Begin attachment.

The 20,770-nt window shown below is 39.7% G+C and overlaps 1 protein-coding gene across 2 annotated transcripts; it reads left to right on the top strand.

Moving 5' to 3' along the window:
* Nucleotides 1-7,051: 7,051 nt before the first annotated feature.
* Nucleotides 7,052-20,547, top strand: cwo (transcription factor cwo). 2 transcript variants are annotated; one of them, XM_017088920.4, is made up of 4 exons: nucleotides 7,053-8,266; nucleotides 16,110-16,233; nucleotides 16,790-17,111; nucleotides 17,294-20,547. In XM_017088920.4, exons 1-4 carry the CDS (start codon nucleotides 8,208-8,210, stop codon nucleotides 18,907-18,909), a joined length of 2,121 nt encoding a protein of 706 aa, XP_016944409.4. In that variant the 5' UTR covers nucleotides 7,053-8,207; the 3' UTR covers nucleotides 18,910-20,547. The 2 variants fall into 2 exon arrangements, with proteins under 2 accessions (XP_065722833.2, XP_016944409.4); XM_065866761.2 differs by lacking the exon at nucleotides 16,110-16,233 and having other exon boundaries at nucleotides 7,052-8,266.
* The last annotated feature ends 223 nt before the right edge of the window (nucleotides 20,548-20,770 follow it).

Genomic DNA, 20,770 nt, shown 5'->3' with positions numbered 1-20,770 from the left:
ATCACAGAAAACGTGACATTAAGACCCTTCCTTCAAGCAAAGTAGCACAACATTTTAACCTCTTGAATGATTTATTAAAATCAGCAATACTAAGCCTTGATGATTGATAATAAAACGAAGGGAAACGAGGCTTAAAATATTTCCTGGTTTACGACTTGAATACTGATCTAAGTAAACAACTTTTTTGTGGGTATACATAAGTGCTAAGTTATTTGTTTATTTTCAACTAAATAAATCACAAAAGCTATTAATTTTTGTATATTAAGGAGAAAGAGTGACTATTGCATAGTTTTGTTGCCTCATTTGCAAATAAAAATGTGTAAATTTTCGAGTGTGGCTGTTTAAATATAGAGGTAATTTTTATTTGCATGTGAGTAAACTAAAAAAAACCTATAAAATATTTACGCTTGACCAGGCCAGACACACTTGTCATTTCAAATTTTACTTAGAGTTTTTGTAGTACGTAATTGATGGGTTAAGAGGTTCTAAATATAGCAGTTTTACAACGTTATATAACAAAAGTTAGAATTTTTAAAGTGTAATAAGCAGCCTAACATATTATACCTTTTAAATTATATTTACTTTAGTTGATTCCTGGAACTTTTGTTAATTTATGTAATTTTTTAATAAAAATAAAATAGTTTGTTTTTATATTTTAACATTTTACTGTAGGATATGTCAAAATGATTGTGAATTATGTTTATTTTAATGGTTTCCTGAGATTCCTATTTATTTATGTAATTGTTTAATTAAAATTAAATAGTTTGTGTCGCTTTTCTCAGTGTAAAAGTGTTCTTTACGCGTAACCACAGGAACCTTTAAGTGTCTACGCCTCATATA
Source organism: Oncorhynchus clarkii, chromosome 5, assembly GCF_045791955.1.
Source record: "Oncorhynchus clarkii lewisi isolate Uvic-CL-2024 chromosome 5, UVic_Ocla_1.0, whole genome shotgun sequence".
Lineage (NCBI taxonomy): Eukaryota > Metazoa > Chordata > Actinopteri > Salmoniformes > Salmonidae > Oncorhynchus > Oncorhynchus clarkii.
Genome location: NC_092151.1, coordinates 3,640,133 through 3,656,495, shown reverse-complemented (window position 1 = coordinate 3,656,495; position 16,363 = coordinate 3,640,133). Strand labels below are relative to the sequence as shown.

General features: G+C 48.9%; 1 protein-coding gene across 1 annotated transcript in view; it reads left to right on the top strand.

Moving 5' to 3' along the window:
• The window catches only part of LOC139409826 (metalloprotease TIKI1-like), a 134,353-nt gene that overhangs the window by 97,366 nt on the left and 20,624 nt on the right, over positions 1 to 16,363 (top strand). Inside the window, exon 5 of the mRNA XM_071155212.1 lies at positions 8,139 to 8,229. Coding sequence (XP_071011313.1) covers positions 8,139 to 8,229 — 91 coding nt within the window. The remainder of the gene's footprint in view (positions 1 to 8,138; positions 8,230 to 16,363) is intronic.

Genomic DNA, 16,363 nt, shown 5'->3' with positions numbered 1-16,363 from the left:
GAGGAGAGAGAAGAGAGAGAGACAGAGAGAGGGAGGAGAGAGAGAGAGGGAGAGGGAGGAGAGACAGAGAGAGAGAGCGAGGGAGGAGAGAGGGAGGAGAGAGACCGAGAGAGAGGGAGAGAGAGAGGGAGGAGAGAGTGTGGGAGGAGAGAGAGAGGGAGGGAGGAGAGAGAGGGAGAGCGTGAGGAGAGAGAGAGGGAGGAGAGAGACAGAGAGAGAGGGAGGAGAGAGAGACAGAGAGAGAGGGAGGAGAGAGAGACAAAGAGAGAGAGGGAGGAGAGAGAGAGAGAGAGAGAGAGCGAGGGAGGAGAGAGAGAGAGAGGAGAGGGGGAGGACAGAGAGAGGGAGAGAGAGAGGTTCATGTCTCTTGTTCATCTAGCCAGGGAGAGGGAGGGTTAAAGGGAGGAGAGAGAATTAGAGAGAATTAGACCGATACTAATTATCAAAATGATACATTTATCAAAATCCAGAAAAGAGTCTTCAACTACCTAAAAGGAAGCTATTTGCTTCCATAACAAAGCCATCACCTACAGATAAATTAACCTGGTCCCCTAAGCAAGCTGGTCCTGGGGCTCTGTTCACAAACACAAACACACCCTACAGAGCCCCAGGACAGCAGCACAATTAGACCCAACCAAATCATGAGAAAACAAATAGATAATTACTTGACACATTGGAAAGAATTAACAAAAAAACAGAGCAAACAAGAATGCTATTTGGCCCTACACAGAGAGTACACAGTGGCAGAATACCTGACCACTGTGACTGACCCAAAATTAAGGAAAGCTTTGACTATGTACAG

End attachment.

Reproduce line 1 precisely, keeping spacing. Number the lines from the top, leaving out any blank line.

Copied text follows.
The 20,770-nt window shown below is 39.7% G+C and overlaps 1 protein-coding gene across 2 annotated transcripts; it reads left to right on the top strand.